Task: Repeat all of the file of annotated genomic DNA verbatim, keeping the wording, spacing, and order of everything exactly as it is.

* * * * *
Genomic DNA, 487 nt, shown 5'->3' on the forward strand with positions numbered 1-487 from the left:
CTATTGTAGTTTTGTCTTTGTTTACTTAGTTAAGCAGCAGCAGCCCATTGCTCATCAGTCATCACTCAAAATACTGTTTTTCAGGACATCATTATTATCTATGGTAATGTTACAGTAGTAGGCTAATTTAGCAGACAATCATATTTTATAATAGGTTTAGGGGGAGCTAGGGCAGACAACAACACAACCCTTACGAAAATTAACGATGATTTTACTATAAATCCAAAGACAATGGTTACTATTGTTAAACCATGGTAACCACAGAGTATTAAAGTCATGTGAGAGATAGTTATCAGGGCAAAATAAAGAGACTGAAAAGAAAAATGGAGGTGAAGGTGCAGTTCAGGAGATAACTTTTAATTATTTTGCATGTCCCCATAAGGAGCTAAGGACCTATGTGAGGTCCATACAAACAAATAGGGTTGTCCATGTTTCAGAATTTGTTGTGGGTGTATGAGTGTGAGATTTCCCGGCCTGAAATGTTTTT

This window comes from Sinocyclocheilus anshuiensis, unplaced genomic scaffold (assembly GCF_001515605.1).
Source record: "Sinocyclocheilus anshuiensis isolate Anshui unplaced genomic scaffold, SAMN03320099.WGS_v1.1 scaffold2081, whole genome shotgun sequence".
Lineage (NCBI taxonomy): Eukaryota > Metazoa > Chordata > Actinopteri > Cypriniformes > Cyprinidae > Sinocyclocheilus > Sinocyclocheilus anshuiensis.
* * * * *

Genomic DNA, 487 nt, shown 5'->3' on the forward strand with positions numbered 1-487 from the left:
CTATTGTAGTTTTGTCTTTGTTTACTTAGTTAAGCAGCAGCAGCCCATTGCTCATCAGTCATCACTCAAAATACTGTTTTTCAGGACATCATTATTATCTATGGTAATGTTACAGTAGTAGGCTAATTTAGCAGACAATCATATTTTATAATAGGTTTAGGGGGAGCTAGGGCAGACAACAACACAACCCTTACGAAAATTAACGATGATTTTACTATAAATCCAAAGACAATGGTTACTATTGTTAAACCATGGTAACCACAGAGTATTAAAGTCATGTGAGAGATAGTTATCAGGGCAAAATAAAGAGACTGAAAAGAAAAATGGAGGTGAAGGTGCAGTTCAGGAGATAACTTTTAATTATTTTGCATGTCCCCATAAGGAGCTAAGGACCTATGTGAGGTCCATACAAACAAATAGGGTTGTCCATGTTTCAGAATTTGTTGTGGGTGTATGAGTGTGAGATTTCCCGGCCTGAAATGTTTTT

This window comes from Sinocyclocheilus anshuiensis, unplaced genomic scaffold (assembly GCF_001515605.1).
Source record: "Sinocyclocheilus anshuiensis isolate Anshui unplaced genomic scaffold, SAMN03320099.WGS_v1.1 scaffold2081, whole genome shotgun sequence".
Lineage (NCBI taxonomy): Eukaryota > Metazoa > Chordata > Actinopteri > Cypriniformes > Cyprinidae > Sinocyclocheilus > Sinocyclocheilus anshuiensis.